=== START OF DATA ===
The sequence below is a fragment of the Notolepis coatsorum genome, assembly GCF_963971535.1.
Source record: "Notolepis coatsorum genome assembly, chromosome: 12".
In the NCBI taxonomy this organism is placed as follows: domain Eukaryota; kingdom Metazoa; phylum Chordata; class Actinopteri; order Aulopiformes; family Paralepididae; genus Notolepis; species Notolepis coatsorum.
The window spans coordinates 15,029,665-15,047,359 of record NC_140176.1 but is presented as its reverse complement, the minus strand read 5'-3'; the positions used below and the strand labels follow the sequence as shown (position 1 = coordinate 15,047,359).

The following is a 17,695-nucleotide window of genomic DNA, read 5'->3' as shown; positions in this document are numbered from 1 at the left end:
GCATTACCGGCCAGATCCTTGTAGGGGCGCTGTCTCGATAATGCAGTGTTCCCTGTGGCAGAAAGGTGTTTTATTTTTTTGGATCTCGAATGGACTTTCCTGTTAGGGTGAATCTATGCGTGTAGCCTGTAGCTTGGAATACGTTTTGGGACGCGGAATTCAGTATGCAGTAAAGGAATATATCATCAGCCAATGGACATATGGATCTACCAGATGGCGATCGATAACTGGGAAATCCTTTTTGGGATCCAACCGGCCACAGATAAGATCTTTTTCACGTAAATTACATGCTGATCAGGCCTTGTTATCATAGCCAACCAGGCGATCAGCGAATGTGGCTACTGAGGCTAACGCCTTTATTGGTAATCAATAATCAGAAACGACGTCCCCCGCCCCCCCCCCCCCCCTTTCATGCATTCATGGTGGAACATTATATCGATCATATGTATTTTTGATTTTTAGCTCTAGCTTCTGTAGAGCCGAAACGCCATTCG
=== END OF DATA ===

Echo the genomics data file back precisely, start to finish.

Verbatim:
The sequence below is a fragment of the Notolepis coatsorum genome, assembly GCF_963971535.1.
Source record: "Notolepis coatsorum genome assembly, chromosome: 12".
In the NCBI taxonomy this organism is placed as follows: domain Eukaryota; kingdom Metazoa; phylum Chordata; class Actinopteri; order Aulopiformes; family Paralepididae; genus Notolepis; species Notolepis coatsorum.
The window spans coordinates 15,029,665-15,047,359 of record NC_140176.1 but is presented as its reverse complement, the minus strand read 5'-3'; the positions used below and the strand labels follow the sequence as shown (position 1 = coordinate 15,047,359).

The following is a 17,695-nucleotide window of genomic DNA, read 5'->3' as shown; positions in this document are numbered from 1 at the left end:
GCATTACCGGCCAGATCCTTGTAGGGGCGCTGTCTCGATAATGCAGTGTTCCCTGTGGCAGAAAGGTGTTTTATTTTTTTGGATCTCGAATGGACTTTCCTGTTAGGGTGAATCTATGCGTGTAGCCTGTAGCTTGGAATACGTTTTGGGACGCGGAATTCAGTATGCAGTAAAGGAATATATCATCAGCCAATGGACATATGGATCTACCAGATGGCGATCGATAACTGGGAAATCCTTTTTGGGATCCAACCGGCCACAGATAAGATCTTTTTCACGTAAATTACATGCTGATCAGGCCTTGTTATCATAGCCAACCAGGCGATCAGCGAATGTGGCTACTGAGGCTAACGCCTTTATTGGTAATCAATAATCAGAAACGACGTCCCCCGCCCCCCCCCCCCCCCTTTCATGCATTCATGGTGGAACATTATATCGATCATATGTATTTTTGATTTTTAGCTCTAGCTTCTGTAGAGCCGAAACGCCATTCG